Caribbean Sorrel Drink is my new Christmas drink obsession!
Made from scratch, I additionally spike it with rum turning this amazing Trinidad sorrel drink into a holiday highlight.
Sunita, originally from Trinidad, introduced me to this amazing beverage prepared with flower buds.
Her brother was so kind to send us some pictures from the flower fields growing right now in Trinidad and Tobago.
What is Sorrel drink?
Sorrel drink is a traditional Christmas beverage from the Caribbeans, prepared with the Roselle hibiscus flower variety and spices.
The ruby red sorrel drink is popular during the holidays on the islands such as in Trinidad and Tobago as well as Jamaica (just to name a few).
Sorrel drink should not be confused with the green sour sorrel leaves! Sorrel leaves have nothing in common with the sorrel beverage, except the name, because it's another plant variety.
What is Roselle?
Roselle is the red bulbous hibiscus variety.
People call Roselle sometimes Sorelle too and in some parts in America, it is better known as flor de Jamaica.
The flower of roselle plant is used as an infusion in the American/Caribbean peninsula and in Africa.
In Asia, local regional tribes and people tend to use the roselle leaves instead of the buds.
Red Roselle flower buds can be used fresh or dried.
That way the flower buds are infused in boiling water or alcohol such as rum.
Roselle originated in Africa and people prepare a plain roselle infusion (minus the spices) all year round in the French-speaking African countries.
Sorrel is quite a health bomb!
Turns out you do well to enjoy this healthier Christmas time beverage because the hibiscus flowers pack a punch in nutrients and health benefits.
These are some of the Rosella health benefits:
- lowers blood sugar (heart health)
- promotes liver health (hangover help)
- may boost weight loss
- rich in antioxidants (prevents the future formation of cancer cells)
- cooles you down (thirst quencher in the heat)
- may be good for pregnant ladies
How to make it?
To prepare the sorrel drink you will need to boil the flower buds with the spices so that the water gets infused with all the wonderful flavors.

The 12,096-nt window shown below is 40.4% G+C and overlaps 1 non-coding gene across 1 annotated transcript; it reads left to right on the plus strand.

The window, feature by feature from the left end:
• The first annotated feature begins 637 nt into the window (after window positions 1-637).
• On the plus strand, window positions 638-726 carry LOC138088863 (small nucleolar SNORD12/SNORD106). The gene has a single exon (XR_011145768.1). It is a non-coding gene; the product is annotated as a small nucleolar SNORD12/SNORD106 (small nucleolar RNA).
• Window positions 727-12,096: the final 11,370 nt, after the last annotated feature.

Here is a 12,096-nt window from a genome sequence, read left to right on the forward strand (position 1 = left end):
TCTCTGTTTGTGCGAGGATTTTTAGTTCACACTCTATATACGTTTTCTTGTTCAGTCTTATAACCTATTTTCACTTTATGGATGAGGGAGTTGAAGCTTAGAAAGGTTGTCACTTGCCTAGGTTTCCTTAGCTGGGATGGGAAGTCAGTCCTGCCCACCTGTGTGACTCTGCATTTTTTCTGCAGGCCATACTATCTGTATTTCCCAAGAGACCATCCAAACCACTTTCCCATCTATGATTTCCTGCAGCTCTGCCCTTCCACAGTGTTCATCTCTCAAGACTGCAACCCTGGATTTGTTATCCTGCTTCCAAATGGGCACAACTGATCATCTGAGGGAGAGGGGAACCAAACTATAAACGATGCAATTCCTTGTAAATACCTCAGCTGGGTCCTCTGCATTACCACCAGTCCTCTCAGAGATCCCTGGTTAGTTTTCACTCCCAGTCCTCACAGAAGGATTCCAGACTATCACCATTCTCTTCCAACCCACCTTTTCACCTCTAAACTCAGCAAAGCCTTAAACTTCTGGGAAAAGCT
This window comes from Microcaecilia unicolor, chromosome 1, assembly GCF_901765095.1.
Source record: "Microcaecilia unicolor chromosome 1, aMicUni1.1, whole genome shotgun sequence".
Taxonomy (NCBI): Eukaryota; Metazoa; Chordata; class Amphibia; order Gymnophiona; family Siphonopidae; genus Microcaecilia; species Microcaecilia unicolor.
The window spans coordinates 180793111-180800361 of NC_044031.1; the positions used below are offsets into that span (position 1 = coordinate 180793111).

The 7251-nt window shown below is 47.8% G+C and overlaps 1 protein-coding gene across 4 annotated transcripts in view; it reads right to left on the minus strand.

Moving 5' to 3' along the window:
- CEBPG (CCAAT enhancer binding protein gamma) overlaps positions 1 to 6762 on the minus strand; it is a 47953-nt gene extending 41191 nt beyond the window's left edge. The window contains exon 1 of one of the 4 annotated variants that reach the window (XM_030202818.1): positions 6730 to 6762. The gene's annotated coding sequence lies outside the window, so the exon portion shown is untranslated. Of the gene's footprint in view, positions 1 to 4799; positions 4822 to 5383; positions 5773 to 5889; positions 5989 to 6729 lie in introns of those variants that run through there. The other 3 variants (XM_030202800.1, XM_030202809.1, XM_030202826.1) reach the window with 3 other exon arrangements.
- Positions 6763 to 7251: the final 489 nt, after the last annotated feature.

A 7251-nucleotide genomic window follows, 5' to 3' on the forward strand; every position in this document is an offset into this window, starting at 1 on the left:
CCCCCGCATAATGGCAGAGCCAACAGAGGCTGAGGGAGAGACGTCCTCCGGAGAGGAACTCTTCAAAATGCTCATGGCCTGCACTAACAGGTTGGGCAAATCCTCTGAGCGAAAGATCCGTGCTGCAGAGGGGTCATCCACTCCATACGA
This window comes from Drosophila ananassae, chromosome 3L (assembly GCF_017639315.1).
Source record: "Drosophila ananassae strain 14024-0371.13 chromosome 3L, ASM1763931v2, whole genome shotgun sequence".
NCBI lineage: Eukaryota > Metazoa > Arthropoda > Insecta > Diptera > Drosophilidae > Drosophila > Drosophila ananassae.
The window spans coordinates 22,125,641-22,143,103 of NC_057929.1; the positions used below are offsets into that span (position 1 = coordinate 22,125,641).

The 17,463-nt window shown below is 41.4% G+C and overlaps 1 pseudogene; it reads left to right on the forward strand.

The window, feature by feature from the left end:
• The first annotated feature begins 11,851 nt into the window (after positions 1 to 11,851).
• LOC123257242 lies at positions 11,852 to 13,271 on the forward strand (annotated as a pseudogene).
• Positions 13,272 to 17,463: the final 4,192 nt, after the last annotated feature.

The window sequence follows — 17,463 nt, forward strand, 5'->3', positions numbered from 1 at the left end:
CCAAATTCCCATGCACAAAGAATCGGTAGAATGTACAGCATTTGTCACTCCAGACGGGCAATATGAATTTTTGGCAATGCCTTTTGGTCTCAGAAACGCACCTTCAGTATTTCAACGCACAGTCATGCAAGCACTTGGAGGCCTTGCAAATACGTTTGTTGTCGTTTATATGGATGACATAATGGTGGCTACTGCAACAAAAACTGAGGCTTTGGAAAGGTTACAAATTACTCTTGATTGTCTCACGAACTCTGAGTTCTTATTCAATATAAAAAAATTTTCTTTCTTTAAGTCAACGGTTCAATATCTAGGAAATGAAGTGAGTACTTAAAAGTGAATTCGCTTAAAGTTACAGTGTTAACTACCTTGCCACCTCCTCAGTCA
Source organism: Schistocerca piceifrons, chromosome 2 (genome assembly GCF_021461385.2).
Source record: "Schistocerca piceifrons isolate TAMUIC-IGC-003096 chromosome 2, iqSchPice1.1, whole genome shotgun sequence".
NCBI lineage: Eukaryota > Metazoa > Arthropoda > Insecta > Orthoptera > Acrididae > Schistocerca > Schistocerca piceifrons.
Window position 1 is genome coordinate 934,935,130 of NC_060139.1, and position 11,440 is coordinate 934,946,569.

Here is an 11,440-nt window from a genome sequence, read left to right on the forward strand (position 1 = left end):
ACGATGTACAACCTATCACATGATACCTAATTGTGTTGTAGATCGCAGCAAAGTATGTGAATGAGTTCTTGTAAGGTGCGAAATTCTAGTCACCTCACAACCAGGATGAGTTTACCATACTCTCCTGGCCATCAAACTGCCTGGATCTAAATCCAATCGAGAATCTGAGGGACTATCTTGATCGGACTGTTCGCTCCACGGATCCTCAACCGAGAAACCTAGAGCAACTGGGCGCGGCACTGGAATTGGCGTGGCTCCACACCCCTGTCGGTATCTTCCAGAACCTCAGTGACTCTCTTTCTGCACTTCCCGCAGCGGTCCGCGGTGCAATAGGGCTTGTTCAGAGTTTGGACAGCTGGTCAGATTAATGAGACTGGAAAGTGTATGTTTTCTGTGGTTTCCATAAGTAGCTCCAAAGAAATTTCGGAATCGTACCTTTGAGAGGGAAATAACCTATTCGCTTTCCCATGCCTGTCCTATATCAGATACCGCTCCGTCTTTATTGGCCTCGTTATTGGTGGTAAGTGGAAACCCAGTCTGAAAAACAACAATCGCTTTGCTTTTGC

The sorrel can then be strained and left to cool.
To serve, simply pour the sorrel, with or without rum, into a glass.
If you have not sweetened the drink yet, add some of the liquid corn syrup or some honey.
Serve cold with plentiful ice cubes!
More flower recipes
Dear Reader, have you ever come across Sorell? If yes where?
Please feel free to share your thoughts and ideas with us in the comment section further below!
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Caribbean Sorrel Drink
- Pour the water into a pot and keep on the heat.
- Add the roselle hibiscus flowers, as well as the cinnamon stick, cloves, and the star anise.
- Mix and bring to a boil. Take from the heat and let it all steep covered for about 20 minutes.
- Sweeten with sugar when it's still hot or add corn syrup to the glass later.
- Pick out the spices, let the sorrel drink cool down.
- Serve with rum (or not) and ice cubes cooled and mixed.
- Dried Roselle flowers tend to be more intense in taste. So when using fresh flowers you might want to adjust the amounts by adding some and taste testing it.
- You can add sugar during the cooking process or let cool and pour into glasses with liquid corn sugar.
- You may or may not add rum to your Sorrell. I use white Caribbean rum. You can prepare an alcohol-free version by just skipping the rum.
- Recipe adapted from the Naparima Cookbook